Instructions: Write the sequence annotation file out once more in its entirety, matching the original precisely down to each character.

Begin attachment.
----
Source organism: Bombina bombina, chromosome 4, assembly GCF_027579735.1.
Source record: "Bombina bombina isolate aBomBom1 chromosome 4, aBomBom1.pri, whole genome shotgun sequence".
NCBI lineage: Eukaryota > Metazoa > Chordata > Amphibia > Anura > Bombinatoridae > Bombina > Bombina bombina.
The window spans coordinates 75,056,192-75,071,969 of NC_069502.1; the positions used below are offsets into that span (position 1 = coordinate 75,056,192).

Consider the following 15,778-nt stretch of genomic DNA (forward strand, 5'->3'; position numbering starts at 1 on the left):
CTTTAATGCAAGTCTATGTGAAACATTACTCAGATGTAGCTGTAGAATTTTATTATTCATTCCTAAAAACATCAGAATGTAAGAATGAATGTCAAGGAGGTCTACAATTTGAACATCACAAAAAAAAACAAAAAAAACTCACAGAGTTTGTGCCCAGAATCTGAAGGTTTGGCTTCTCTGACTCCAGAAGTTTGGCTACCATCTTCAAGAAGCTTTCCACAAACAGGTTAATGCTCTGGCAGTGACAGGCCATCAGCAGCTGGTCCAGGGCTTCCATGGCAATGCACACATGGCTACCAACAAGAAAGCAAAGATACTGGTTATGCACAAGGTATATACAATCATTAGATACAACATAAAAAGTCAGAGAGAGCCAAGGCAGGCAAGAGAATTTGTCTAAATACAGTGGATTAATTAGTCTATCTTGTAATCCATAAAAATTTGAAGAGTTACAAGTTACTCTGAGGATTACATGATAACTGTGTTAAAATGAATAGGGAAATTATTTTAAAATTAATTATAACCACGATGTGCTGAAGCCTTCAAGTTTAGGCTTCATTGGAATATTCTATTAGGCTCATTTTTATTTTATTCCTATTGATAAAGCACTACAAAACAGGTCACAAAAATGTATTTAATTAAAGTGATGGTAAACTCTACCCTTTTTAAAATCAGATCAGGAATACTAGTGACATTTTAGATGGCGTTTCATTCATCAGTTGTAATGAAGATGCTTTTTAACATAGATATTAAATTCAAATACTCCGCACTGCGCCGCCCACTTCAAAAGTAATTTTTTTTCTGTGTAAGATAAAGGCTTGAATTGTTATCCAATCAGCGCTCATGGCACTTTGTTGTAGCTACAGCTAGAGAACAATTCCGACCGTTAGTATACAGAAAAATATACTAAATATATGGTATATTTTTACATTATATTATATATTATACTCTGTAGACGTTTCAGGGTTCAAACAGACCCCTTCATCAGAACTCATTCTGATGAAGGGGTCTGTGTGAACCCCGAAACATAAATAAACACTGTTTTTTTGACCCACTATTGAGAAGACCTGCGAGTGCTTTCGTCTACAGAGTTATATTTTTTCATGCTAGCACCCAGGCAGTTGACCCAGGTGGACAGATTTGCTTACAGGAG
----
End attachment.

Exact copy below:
Source organism: Bombina bombina, chromosome 4, assembly GCF_027579735.1.
Source record: "Bombina bombina isolate aBomBom1 chromosome 4, aBomBom1.pri, whole genome shotgun sequence".
NCBI lineage: Eukaryota > Metazoa > Chordata > Amphibia > Anura > Bombinatoridae > Bombina > Bombina bombina.
The window spans coordinates 75,056,192-75,071,969 of NC_069502.1; the positions used below are offsets into that span (position 1 = coordinate 75,056,192).

Consider the following 15,778-nt stretch of genomic DNA (forward strand, 5'->3'; position numbering starts at 1 on the left):
CTTTAATGCAAGTCTATGTGAAACATTACTCAGATGTAGCTGTAGAATTTTATTATTCATTCCTAAAAACATCAGAATGTAAGAATGAATGTCAAGGAGGTCTACAATTTGAACATCACAAAAAAAAACAAAAAAAACTCACAGAGTTTGTGCCCAGAATCTGAAGGTTTGGCTTCTCTGACTCCAGAAGTTTGGCTACCATCTTCAAGAAGCTTTCCACAAACAGGTTAATGCTCTGGCAGTGACAGGCCATCAGCAGCTGGTCCAGGGCTTCCATGGCAATGCACACATGGCTACCAACAAGAAAGCAAAGATACTGGTTATGCACAAGGTATATACAATCATTAGATACAACATAAAAAGTCAGAGAGAGCCAAGGCAGGCAAGAGAATTTGTCTAAATACAGTGGATTAATTAGTCTATCTTGTAATCCATAAAAATTTGAAGAGTTACAAGTTACTCTGAGGATTACATGATAACTGTGTTAAAATGAATAGGGAAATTATTTTAAAATTAATTATAACCACGATGTGCTGAAGCCTTCAAGTTTAGGCTTCATTGGAATATTCTATTAGGCTCATTTTTATTTTATTCCTATTGATAAAGCACTACAAAACAGGTCACAAAAATGTATTTAATTAAAGTGATGGTAAACTCTACCCTTTTTAAAATCAGATCAGGAATACTAGTGACATTTTAGATGGCGTTTCATTCATCAGTTGTAATGAAGATGCTTTTTAACATAGATATTAAATTCAAATACTCCGCACTGCGCCGCCCACTTCAAAAGTAATTTTTTTTCTGTGTAAGATAAAGGCTTGAATTGTTATCCAATCAGCGCTCATGGCACTTTGTTGTAGCTACAGCTAGAGAACAATTCCGACCGTTAGTATACAGAAAAATATACTAAATATATGGTATATTTTTACATTATATTATATATTATACTCTGTAGACGTTTCAGGGTTCAAACAGACCCCTTCATCAGAACTCATTCTGATGAAGGGGTCTGTGTGAACCCCGAAACATAAATAAACACTGTTTTTTTGACCCACTATTGAGAAGACCTGCGAGTGCTTTCGTCTACAGAGTTATATTTTTTCATGCTAGCACCCAGGCAGTTGACCCAGGTGGACAGATTTGCTTACAGGAG